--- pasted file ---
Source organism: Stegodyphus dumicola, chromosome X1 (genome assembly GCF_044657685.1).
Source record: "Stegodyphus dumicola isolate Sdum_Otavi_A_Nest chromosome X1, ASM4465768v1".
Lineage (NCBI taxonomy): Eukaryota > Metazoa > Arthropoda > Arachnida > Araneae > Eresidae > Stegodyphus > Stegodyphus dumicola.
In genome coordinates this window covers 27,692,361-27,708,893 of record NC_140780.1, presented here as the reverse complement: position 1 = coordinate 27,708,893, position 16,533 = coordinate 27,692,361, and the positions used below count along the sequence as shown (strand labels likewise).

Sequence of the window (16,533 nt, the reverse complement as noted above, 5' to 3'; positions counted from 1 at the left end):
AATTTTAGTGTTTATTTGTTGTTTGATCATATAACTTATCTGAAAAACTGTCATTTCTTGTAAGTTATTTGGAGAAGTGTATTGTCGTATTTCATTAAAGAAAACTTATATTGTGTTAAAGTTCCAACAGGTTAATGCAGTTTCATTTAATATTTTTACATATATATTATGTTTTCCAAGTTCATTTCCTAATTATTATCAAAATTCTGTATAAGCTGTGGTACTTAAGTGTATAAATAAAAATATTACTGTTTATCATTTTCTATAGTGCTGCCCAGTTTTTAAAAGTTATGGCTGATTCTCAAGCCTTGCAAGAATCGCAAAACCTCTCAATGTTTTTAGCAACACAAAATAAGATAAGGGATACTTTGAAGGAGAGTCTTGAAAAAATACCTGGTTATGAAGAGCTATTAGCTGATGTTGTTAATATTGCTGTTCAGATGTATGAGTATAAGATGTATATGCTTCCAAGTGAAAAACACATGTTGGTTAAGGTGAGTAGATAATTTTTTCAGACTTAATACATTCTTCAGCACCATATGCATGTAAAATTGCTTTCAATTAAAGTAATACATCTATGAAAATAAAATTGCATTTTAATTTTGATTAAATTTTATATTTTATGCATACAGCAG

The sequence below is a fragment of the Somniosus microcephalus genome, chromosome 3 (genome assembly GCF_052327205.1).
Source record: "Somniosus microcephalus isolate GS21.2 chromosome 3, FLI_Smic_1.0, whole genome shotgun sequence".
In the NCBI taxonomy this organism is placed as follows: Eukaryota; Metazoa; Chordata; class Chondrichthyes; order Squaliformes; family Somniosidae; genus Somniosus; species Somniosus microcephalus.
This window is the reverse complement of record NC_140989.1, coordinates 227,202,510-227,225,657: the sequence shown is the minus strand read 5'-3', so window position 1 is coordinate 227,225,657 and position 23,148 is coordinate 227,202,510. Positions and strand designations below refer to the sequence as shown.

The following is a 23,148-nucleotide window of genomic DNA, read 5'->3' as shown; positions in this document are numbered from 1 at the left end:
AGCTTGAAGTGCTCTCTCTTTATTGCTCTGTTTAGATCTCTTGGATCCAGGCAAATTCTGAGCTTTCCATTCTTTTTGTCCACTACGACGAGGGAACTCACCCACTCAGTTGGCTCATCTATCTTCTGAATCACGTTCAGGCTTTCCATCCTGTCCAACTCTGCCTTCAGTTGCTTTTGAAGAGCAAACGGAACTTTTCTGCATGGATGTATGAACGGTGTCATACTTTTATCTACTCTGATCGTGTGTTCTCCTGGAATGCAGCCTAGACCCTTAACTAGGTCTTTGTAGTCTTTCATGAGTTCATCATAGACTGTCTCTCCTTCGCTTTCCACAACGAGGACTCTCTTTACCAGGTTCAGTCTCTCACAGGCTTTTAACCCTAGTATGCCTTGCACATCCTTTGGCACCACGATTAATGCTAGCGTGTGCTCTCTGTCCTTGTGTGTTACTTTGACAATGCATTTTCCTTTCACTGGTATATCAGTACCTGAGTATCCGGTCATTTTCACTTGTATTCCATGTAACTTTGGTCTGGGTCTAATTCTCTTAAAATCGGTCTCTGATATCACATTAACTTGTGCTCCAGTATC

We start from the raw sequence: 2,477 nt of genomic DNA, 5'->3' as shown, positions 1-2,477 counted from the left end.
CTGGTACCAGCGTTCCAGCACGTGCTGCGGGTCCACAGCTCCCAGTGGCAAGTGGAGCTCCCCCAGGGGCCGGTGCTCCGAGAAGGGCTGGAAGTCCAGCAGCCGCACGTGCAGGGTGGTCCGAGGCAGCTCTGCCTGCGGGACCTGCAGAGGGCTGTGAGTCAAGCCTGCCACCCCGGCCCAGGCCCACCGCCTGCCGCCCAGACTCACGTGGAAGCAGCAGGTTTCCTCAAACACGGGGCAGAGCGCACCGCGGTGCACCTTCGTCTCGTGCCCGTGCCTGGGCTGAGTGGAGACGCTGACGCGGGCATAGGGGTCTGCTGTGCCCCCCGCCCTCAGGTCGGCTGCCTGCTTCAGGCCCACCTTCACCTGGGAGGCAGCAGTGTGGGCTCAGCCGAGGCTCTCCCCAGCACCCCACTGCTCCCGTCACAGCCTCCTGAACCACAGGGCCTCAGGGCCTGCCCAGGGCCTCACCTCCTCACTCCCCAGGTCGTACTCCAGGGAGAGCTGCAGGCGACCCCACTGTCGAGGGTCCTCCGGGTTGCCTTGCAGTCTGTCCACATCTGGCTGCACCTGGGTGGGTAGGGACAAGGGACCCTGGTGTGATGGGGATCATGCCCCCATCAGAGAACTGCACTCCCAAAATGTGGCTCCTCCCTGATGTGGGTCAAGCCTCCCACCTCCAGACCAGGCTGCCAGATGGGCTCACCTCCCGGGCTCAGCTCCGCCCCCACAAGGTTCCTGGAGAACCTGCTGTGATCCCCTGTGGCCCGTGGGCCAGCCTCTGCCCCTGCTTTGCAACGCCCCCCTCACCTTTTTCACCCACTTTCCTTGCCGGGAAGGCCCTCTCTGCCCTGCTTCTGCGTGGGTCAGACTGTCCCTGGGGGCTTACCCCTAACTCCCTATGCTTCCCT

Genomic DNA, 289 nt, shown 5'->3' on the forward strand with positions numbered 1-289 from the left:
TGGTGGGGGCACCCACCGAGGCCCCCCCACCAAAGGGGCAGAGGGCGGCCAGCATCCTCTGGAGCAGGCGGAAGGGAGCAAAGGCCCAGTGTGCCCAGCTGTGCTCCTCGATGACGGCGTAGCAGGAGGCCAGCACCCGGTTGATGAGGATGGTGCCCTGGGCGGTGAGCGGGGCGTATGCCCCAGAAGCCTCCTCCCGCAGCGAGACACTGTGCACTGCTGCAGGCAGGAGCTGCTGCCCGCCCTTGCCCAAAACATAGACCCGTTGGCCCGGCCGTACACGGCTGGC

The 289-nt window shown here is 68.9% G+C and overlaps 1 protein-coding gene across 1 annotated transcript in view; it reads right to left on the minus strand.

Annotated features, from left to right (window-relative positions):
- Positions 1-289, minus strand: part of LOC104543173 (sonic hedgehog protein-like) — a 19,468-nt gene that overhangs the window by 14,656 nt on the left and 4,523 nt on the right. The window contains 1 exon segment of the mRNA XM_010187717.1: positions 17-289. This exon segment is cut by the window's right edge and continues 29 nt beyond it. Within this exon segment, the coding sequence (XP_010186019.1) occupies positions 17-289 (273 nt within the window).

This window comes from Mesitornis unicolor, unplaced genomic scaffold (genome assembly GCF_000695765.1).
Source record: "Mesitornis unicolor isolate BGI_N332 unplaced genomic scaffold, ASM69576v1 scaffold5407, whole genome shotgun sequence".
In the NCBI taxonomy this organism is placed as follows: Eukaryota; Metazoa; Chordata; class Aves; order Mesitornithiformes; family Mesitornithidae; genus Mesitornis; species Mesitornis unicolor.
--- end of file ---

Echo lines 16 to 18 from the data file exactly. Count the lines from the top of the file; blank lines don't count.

TGGTGGGGGCACCCACCGAGGCCCCCCCACCAAAGGGGCAGAGGGCGGCCAGCATCCTCTGGAGCAGGCGGAAGGGAGCAAAGGCCCAGTGTGCCCAGCTGTGCTCCTCGATGACGGCGTAGCAGGAGGCCAGCACCCGGTTGATGAGGATGGTGCCCTGGGCGGTGAGCGGGGCGTATGCCCCAGAAGCCTCCTCCCGCAGCGAGACACTGTGCACTGCTGCAGGCAGGAGCTGCTGCCCGCCCTTGCCCAAAACATAGACCCGTTGGCCCGGCCGTACACGGCTGGC

The 289-nt window shown here is 68.9% G+C and overlaps 1 protein-coding gene across 1 annotated transcript in view; it reads right to left on the minus strand.

Annotated features, from left to right (window-relative positions):